One of the things I’m most interested in is the story of how cities and other developments were built the way they were. Grids, I think, are a great at revealing these stories. While they’re intended to give a sense of rationalism and logic to city structure, North American city grids still have many quirks. These are what make them interesting. An endless sea of square blocks in every direction sounds oppressive.
If you look closely at any city in North America that’s based on a grid, you’ll find inconsistencies, winding roads and other oddities. Or, in some cases, you’ll find competing grids. Denver is a great example of that.
Settled in the 1850s at the confluence of the South Platte River and Cherry Creek, it would later become a major metro area and the heart of the Front Range Urban Corridor. Denver’s original grid was designed as a set of diagonals1. It was actually founded shortly after Auraria2, which was settled immediately to the west, across Cherry Creek. Their grids actually (almost) align. You’ll find a slight wander in the streets, and a more in depth explanation here.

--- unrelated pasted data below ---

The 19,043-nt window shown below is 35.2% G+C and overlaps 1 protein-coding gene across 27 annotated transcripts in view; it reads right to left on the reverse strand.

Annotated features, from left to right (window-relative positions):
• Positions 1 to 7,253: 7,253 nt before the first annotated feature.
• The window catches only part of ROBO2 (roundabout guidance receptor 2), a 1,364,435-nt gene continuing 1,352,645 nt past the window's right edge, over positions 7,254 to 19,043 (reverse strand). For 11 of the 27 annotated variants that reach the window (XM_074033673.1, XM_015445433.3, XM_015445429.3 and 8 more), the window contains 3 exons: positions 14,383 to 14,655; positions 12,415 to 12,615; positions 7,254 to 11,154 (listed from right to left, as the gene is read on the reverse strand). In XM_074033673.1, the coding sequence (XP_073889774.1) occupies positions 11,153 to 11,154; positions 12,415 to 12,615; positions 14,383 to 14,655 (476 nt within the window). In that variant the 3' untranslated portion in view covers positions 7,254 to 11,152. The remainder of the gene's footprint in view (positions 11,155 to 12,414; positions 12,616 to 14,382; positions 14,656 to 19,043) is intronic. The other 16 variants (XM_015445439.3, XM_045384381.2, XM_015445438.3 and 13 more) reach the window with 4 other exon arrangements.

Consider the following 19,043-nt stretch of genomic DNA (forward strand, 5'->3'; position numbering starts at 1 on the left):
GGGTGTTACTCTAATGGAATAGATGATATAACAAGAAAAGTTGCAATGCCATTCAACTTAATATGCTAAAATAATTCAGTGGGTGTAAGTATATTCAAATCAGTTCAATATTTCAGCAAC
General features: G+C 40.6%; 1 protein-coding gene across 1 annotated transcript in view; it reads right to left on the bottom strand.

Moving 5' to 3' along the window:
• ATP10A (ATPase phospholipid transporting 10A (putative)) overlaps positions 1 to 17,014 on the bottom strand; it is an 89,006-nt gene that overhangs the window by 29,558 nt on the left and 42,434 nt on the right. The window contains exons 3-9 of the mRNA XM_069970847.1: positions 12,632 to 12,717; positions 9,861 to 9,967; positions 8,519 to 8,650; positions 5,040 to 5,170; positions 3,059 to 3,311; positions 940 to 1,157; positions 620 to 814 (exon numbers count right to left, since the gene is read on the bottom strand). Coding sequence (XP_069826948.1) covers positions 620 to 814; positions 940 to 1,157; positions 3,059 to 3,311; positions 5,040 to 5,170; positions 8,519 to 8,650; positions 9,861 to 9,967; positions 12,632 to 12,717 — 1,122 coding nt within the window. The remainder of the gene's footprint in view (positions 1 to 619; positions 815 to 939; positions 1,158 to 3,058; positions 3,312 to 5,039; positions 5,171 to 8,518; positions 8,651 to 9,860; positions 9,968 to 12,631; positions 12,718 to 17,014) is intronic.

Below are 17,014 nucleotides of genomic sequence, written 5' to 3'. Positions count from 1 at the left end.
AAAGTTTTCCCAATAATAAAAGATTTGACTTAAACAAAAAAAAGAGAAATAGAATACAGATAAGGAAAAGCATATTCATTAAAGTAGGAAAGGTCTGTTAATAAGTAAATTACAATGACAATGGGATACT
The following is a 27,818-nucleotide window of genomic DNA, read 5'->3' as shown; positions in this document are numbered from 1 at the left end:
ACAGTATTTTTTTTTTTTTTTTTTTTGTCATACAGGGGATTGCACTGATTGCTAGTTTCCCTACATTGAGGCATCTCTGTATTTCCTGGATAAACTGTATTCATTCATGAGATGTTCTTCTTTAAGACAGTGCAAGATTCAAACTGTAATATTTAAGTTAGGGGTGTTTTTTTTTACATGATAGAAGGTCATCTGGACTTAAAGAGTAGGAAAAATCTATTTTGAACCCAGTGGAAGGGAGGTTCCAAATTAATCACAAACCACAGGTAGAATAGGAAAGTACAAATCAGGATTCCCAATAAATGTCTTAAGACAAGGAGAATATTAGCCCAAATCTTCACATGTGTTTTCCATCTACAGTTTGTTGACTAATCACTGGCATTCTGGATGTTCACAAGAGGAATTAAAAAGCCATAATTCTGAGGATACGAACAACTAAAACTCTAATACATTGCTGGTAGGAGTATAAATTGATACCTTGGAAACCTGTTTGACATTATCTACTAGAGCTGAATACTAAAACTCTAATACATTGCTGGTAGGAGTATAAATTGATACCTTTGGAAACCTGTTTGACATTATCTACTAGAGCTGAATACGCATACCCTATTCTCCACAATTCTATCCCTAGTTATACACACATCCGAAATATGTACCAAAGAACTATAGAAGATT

As time went on, the rest of metro Denver was developed in accordance with the Jefferson Grid 3, or the Public Lands Survey System (PLSS). Because of this, you’ll see that Denver’s downtown grid clashes with the North/South orientation of the PLSS. You can see this especially where Colfax and Broadway intersect near the capitol.
This comes at a cost, with confusing five way intersections, and other inconsistencies. Despite that, it’s these developments that can give a city character and history. It breaks up the monotony of a perfect grid, and if anything, can give a city imperfect, human qualities. But, zoom out beyond downtown, and it’s obvious how much the PLSS shaped the rest of metro Denver’s development patterns.